The David Bowie exhibit, David Bowie Is, reached its final destination this March and after it leaves the Brooklyn Museum on July 15th, the tour will be done for good. Bowie's intention when he started the project in 2013 was to begin near his home in London, and finish in New York City, the place he most associated with his success as an artist. When he died in 2016, the tour was at the Groninger Museum in the Netherlands. Instead of cancelling the exhibit, the Groninger extended Bowie's stay for an extra four weeks. All the other scheduled museums reaffirmed their commitments, and the show didn't miss a beat.
Now that David Bowie Is has reached the end of its journey, it almost feels like losing the artist for a second time, as if he's finally faded way. The exhibit itself is a sprawling collection of over 400 pieces of unique David Bowie memorabilia, from his 1976 coke spoon to vintage posters to notebooks for his final, posthumously-released album Blackstar. Reviewer Rob Sheffield described the items as "not just a collection of [Bowie's] artifacts, [but] a collection of all the different people he was." This description is appropriate, as the artifacts span Bowie's entire 50-year career and throw every era of his career into the limelight.
That said, the objects in the exhibit don't function as individual dots in some pointillistic portrait of Bowie's interior life. They're too attached to his public persona. More realistically, they act as a compelling archive, documenting the exploits of David Bowie, mostly glossing over David Robert Jones. In this way, the exhibit side steps a certain biographical trope, allowing viewers and critics to maintain their mythologization of the pop star. That isn't to say that there's no mention of Bowie's early life. There are drawings of his parents from when he was a child. His first saxophone is there. It's just that the scope of the artifacts from after Jones became Bowie renders that stuff inconsequential. It feels like an artistic statement, one intended to highlight how Bowie's larger than life on-stage persona completely subsumed whoever the real David Robert Jones was.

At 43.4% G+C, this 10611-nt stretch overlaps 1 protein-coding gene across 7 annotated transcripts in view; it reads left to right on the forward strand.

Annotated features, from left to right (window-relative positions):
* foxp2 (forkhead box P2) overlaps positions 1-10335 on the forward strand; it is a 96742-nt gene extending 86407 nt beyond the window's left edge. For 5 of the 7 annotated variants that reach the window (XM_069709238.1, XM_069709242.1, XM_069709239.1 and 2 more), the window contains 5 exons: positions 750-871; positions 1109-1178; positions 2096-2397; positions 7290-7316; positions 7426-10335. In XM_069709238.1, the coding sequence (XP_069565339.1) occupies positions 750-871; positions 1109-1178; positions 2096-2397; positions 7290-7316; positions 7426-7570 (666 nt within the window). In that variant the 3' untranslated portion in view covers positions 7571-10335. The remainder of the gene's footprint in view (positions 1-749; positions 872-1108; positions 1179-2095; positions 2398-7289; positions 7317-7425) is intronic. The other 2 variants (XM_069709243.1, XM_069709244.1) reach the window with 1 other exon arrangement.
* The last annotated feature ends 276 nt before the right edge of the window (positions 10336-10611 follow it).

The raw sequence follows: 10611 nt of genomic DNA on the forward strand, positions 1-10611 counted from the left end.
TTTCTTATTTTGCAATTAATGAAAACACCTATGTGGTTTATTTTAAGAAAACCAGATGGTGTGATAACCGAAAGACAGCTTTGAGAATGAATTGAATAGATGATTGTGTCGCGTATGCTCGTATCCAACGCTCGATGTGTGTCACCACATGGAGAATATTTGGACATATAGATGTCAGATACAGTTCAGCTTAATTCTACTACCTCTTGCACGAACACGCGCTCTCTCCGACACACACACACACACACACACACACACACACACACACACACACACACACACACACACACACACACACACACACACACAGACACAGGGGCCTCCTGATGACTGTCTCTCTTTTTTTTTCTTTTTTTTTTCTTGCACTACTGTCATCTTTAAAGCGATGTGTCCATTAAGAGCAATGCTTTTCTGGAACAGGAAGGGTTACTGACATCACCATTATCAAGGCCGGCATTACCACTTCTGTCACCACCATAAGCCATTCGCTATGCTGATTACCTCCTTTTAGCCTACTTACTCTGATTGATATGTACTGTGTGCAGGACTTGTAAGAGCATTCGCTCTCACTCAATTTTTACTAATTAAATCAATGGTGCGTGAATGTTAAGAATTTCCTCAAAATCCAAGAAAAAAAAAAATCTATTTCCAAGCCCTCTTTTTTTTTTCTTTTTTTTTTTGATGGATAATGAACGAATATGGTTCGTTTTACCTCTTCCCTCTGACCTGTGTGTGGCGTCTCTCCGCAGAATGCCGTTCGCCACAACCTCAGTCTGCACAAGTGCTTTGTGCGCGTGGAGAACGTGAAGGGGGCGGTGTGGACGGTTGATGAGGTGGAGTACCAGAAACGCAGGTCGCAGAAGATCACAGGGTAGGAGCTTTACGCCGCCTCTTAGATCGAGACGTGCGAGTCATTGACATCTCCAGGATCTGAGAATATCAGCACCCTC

The picture of Bowie's life we are given is one of intrigue and costumes, replete with everything a fan could ever imagine. Every shimmery detail of his glorious pop stardom is represented. The makeup from Ziggy Stardust? Check. Weird cage boots from the Dead Man Walking music video? Check. The length of the exhibit's run is a testament to how large David Bowie loomed in the public's imagination. True, he was a musical visionary, involved in not just his own work but in the work of artists like Brian Eno and Queen, but he also had that ineffable star quality. If it was as simple as wearing elaborate make-up and being vaguely queer, Lou Reed would have been just as famous. Bowie captured something beyond the realm of what people thought was possible in 70s pop music. Whatever strange version (and there were many) of himself he was on at a particular time, he was authentically that thing. He was one of the first artists to blend rock and roll with performance art, and was commercially successful to boot, paving the way for artists like Madonna and Lady Gaga. Whatever your personal feelings on Bowie, it's undeniable that he was something different, someone who with each release pushed the music world a little bit further forward. As of right now, tickets for David Bowie Is are only $20, but according to the Brooklyn Museum's site, the tickets are selling out very fast. Whether you're a fan or not, the exhibit is a wonderful look at one of rock history's most unique characters. It's definitely worth checking out before it's gone.
Matt Clibanoff is a writer and editor based in New York City who covers music, politics, sports and pop culture. His editorial work can be found in Inked Magazine, Popdust, The Liberty Project, and All Things Go. His fiction has been published in Forth Magazine. -- Find Matt at his website and on Twitter: @mattclibanoff